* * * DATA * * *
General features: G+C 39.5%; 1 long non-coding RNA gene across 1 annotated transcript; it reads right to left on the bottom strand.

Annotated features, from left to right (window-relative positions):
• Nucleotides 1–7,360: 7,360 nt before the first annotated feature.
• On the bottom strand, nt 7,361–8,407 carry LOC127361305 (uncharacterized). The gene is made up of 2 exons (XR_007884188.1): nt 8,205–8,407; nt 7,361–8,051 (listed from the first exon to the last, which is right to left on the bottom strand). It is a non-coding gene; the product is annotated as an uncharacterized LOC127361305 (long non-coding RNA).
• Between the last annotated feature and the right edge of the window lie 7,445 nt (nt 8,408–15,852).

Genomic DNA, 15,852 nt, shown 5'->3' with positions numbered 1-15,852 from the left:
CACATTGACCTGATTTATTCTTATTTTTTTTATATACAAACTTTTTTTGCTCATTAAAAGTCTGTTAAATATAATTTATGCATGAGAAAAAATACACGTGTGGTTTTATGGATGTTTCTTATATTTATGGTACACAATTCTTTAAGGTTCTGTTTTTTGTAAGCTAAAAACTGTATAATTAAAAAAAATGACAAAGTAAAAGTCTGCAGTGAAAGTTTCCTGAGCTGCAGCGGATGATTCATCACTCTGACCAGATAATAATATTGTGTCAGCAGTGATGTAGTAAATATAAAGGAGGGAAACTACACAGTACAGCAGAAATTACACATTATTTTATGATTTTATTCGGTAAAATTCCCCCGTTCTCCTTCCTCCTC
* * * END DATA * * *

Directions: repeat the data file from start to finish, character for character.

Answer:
General features: G+C 39.5%; 1 long non-coding RNA gene across 1 annotated transcript; it reads right to left on the bottom strand.

Annotated features, from left to right (window-relative positions):
• Nucleotides 1–7,360: 7,360 nt before the first annotated feature.
• On the bottom strand, nt 7,361–8,407 carry LOC127361305 (uncharacterized). The gene is made up of 2 exons (XR_007884188.1): nt 8,205–8,407; nt 7,361–8,051 (listed from the first exon to the last, which is right to left on the bottom strand). It is a non-coding gene; the product is annotated as an uncharacterized LOC127361305 (long non-coding RNA).
• Between the last annotated feature and the right edge of the window lie 7,445 nt (nt 8,408–15,852).

Genomic DNA, 15,852 nt, shown 5'->3' with positions numbered 1-15,852 from the left:
CACATTGACCTGATTTATTCTTATTTTTTTTATATACAAACTTTTTTTGCTCATTAAAAGTCTGTTAAATATAATTTATGCATGAGAAAAAATACACGTGTGGTTTTATGGATGTTTCTTATATTTATGGTACACAATTCTTTAAGGTTCTGTTTTTTGTAAGCTAAAAACTGTATAATTAAAAAAAATGACAAAGTAAAAGTCTGCAGTGAAAGTTTCCTGAGCTGCAGCGGATGATTCATCACTCTGACCAGATAATAATATTGTGTCAGCAGTGATGTAGTAAATATAAAGGAGGGAAACTACACAGTACAGCAGAAATTACACATTATTTTATGATTTTATTCGGTAAAATTCCCCCGTTCTCCTTCCTCCTC